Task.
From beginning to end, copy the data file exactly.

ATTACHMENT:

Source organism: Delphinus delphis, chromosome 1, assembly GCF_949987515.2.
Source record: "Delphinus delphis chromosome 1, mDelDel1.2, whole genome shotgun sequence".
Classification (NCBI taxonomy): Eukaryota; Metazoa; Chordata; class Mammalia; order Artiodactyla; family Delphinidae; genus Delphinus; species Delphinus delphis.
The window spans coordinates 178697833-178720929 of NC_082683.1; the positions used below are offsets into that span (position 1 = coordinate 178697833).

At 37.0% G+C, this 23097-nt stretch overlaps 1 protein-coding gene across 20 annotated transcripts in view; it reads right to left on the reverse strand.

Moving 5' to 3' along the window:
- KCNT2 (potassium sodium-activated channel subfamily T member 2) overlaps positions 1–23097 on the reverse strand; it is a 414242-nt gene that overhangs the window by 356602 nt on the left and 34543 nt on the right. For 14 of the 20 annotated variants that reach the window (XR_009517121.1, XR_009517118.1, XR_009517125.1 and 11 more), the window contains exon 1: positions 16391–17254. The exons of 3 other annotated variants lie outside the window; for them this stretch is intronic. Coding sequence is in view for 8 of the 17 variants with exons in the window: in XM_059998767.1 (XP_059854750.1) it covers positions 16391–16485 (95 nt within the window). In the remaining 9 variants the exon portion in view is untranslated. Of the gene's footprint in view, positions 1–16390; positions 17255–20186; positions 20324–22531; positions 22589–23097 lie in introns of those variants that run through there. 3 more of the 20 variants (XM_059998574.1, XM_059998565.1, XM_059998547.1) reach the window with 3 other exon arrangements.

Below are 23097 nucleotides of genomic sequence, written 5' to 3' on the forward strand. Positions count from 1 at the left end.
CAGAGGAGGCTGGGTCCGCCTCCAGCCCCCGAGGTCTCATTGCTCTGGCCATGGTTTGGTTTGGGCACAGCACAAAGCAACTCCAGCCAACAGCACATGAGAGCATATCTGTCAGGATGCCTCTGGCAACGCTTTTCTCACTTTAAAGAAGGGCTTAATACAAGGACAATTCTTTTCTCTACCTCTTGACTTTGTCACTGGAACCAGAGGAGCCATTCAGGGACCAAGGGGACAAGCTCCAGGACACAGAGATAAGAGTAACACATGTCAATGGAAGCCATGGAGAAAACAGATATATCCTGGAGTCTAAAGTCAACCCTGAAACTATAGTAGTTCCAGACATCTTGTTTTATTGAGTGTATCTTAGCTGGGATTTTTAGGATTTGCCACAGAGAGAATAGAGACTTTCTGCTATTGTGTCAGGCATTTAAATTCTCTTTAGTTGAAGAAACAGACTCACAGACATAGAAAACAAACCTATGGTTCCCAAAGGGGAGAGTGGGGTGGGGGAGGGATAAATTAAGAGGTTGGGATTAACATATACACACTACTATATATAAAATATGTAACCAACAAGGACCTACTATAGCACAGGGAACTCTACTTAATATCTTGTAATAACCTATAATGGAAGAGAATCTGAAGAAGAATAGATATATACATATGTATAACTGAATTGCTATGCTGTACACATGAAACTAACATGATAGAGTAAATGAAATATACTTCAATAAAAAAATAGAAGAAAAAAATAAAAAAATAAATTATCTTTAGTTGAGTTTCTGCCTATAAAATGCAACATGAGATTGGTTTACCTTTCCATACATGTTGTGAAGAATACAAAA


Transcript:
Source organism: Delphinus delphis, chromosome 1, assembly GCF_949987515.2.
Source record: "Delphinus delphis chromosome 1, mDelDel1.2, whole genome shotgun sequence".
Classification (NCBI taxonomy): Eukaryota; Metazoa; Chordata; class Mammalia; order Artiodactyla; family Delphinidae; genus Delphinus; species Delphinus delphis.
The window spans coordinates 178697833-178720929 of NC_082683.1; the positions used below are offsets into that span (position 1 = coordinate 178697833).

At 37.0% G+C, this 23097-nt stretch overlaps 1 protein-coding gene across 20 annotated transcripts in view; it reads right to left on the reverse strand.

Moving 5' to 3' along the window:
- KCNT2 (potassium sodium-activated channel subfamily T member 2) overlaps positions 1–23097 on the reverse strand; it is a 414242-nt gene that overhangs the window by 356602 nt on the left and 34543 nt on the right. For 14 of the 20 annotated variants that reach the window (XR_009517121.1, XR_009517118.1, XR_009517125.1 and 11 more), the window contains exon 1: positions 16391–17254. The exons of 3 other annotated variants lie outside the window; for them this stretch is intronic. Coding sequence is in view for 8 of the 17 variants with exons in the window: in XM_059998767.1 (XP_059854750.1) it covers positions 16391–16485 (95 nt within the window). In the remaining 9 variants the exon portion in view is untranslated. Of the gene's footprint in view, positions 1–16390; positions 17255–20186; positions 20324–22531; positions 22589–23097 lie in introns of those variants that run through there. 3 more of the 20 variants (XM_059998574.1, XM_059998565.1, XM_059998547.1) reach the window with 3 other exon arrangements.

Below are 23097 nucleotides of genomic sequence, written 5' to 3' on the forward strand. Positions count from 1 at the left end.
CAGAGGAGGCTGGGTCCGCCTCCAGCCCCCGAGGTCTCATTGCTCTGGCCATGGTTTGGTTTGGGCACAGCACAAAGCAACTCCAGCCAACAGCACATGAGAGCATATCTGTCAGGATGCCTCTGGCAACGCTTTTCTCACTTTAAAGAAGGGCTTAATACAAGGACAATTCTTTTCTCTACCTCTTGACTTTGTCACTGGAACCAGAGGAGCCATTCAGGGACCAAGGGGACAAGCTCCAGGACACAGAGATAAGAGTAACACATGTCAATGGAAGCCATGGAGAAAACAGATATATCCTGGAGTCTAAAGTCAACCCTGAAACTATAGTAGTTCCAGACATCTTGTTTTATTGAGTGTATCTTAGCTGGGATTTTTAGGATTTGCCACAGAGAGAATAGAGACTTTCTGCTATTGTGTCAGGCATTTAAATTCTCTTTAGTTGAAGAAACAGACTCACAGACATAGAAAACAAACCTATGGTTCCCAAAGGGGAGAGTGGGGTGGGGGAGGGATAAATTAAGAGGTTGGGATTAACATATACACACTACTATATATAAAATATGTAACCAACAAGGACCTACTATAGCACAGGGAACTCTACTTAATATCTTGTAATAACCTATAATGGAAGAGAATCTGAAGAAGAATAGATATATACATATGTATAACTGAATTGCTATGCTGTACACATGAAACTAACATGATAGAGTAAATGAAATATACTTCAATAAAAAAATAGAAGAAAAAAATAAAAAAATAAATTATCTTTAGTTGAGTTTCTGCCTATAAAATGCAACATGAGATTGGTTTACCTTTCCATACATGTTGTGAAGAATACAAAA